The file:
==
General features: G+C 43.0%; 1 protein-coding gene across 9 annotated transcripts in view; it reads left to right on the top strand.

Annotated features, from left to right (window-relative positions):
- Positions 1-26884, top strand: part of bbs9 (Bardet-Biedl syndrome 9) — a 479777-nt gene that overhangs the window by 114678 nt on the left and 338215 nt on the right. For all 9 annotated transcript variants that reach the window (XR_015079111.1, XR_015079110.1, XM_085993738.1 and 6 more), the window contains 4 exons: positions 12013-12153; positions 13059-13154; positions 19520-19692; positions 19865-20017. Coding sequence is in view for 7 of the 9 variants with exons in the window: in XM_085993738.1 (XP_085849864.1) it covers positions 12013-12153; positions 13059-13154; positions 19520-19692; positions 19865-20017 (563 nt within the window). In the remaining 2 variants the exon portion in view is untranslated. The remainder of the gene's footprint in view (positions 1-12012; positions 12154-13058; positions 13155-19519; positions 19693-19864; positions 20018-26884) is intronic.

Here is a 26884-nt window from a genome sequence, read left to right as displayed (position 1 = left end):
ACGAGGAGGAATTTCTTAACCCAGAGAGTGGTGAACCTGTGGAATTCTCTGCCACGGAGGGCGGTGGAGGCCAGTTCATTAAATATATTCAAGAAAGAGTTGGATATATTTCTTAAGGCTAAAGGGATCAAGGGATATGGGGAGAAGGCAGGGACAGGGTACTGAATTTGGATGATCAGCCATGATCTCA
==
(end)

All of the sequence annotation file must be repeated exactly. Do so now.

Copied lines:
General features: G+C 43.0%; 1 protein-coding gene across 9 annotated transcripts in view; it reads left to right on the top strand.

Annotated features, from left to right (window-relative positions):
- Positions 1-26884, top strand: part of bbs9 (Bardet-Biedl syndrome 9) — a 479777-nt gene that overhangs the window by 114678 nt on the left and 338215 nt on the right. For all 9 annotated transcript variants that reach the window (XR_015079111.1, XR_015079110.1, XM_085993738.1 and 6 more), the window contains 4 exons: positions 12013-12153; positions 13059-13154; positions 19520-19692; positions 19865-20017. Coding sequence is in view for 7 of the 9 variants with exons in the window: in XM_085993738.1 (XP_085849864.1) it covers positions 12013-12153; positions 13059-13154; positions 19520-19692; positions 19865-20017 (563 nt within the window). In the remaining 2 variants the exon portion in view is untranslated. The remainder of the gene's footprint in view (positions 1-12012; positions 12154-13058; positions 13155-19519; positions 19693-19864; positions 20018-26884) is intronic.

Here is a 26884-nt window from a genome sequence, read left to right as displayed (position 1 = left end):
ACGAGGAGGAATTTCTTAACCCAGAGAGTGGTGAACCTGTGGAATTCTCTGCCACGGAGGGCGGTGGAGGCCAGTTCATTAAATATATTCAAGAAAGAGTTGGATATATTTCTTAAGGCTAAAGGGATCAAGGGATATGGGGAGAAGGCAGGGACAGGGTACTGAATTTGGATGATCAGCCATGATCTCA